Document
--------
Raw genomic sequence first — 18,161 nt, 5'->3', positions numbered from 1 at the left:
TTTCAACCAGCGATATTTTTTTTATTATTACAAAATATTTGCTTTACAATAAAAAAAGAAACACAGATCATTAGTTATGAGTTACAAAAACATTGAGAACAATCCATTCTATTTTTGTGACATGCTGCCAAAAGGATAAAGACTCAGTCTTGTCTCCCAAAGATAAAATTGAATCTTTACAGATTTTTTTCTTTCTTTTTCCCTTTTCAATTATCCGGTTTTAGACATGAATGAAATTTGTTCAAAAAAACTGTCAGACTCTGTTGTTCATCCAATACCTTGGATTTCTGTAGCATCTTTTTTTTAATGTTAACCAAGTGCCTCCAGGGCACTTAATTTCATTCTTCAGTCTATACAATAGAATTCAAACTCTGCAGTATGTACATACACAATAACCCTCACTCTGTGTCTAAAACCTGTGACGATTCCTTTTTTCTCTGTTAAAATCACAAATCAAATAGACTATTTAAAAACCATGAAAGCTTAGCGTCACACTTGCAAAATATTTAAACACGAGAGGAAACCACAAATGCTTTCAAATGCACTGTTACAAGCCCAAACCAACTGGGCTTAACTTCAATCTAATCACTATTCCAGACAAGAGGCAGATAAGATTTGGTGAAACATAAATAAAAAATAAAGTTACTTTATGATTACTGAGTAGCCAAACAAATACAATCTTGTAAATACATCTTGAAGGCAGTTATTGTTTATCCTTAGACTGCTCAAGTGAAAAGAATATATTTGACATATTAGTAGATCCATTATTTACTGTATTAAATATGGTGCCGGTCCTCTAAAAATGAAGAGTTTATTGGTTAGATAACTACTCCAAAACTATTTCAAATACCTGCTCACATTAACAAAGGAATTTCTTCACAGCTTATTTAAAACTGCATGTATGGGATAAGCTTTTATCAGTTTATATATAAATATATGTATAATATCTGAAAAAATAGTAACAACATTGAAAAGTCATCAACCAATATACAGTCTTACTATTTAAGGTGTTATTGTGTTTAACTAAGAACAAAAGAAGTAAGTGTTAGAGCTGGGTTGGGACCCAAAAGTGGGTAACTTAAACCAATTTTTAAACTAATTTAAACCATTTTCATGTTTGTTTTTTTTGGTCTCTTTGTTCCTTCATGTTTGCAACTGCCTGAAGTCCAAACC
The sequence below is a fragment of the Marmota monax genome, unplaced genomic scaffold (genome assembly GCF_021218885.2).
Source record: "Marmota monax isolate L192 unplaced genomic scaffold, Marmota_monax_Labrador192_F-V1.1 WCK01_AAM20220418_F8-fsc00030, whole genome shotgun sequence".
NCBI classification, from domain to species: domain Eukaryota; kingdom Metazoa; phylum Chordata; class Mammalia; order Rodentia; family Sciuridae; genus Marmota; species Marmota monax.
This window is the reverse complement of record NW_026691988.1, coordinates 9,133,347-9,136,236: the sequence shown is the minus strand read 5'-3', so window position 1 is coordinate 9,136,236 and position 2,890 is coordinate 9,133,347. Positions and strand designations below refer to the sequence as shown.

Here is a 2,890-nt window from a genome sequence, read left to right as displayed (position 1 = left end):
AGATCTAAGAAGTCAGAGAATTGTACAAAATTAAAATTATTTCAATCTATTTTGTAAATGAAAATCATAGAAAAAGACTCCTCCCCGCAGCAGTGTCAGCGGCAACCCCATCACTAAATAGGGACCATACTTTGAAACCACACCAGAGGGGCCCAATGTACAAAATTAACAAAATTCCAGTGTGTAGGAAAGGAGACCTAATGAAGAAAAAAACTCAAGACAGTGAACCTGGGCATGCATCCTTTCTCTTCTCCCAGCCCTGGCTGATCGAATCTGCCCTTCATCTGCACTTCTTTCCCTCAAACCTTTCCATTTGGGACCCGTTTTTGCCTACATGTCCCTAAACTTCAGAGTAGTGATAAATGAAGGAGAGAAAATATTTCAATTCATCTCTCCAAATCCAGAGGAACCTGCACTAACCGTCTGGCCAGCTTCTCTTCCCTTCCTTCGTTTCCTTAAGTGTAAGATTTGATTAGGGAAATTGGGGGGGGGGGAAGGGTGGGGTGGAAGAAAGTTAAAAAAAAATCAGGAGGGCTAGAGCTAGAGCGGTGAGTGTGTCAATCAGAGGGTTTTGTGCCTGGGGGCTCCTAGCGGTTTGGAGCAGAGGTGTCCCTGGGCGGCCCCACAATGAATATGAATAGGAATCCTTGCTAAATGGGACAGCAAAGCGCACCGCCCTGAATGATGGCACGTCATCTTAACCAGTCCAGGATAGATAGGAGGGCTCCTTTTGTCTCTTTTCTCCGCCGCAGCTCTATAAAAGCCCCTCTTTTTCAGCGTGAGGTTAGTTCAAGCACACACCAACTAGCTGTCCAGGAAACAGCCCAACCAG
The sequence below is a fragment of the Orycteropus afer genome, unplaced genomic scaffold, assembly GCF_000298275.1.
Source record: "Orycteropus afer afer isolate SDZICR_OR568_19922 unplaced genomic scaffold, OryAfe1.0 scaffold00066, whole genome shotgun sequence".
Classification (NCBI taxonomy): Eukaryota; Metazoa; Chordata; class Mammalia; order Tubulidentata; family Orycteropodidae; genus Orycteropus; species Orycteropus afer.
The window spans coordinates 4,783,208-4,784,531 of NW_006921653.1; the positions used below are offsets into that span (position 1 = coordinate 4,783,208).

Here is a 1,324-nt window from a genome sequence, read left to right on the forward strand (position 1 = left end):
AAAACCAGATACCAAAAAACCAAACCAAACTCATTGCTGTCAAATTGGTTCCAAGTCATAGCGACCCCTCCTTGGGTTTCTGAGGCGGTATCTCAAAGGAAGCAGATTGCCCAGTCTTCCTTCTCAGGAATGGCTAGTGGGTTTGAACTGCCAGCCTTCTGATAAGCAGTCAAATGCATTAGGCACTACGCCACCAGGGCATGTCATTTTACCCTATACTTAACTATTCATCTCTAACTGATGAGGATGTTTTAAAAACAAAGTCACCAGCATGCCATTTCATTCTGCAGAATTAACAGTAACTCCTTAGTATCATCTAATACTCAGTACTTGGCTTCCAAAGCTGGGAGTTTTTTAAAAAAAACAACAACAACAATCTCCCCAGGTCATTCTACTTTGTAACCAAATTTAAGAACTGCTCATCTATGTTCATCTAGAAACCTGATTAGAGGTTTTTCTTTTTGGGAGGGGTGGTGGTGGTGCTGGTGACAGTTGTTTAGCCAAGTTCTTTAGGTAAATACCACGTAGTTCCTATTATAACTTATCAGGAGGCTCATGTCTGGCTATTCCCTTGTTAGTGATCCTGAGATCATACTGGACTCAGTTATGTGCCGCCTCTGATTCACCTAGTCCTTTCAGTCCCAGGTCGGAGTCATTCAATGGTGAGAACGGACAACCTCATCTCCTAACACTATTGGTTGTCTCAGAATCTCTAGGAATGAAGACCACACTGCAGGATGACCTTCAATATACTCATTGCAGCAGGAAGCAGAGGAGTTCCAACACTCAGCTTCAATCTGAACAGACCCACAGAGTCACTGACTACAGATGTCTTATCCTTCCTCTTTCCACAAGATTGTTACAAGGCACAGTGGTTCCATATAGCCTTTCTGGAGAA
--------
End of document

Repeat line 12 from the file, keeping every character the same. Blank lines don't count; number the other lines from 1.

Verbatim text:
The window spans coordinates 4,783,208-4,784,531 of NW_006921653.1; the positions used below are offsets into that span (position 1 = coordinate 4,783,208).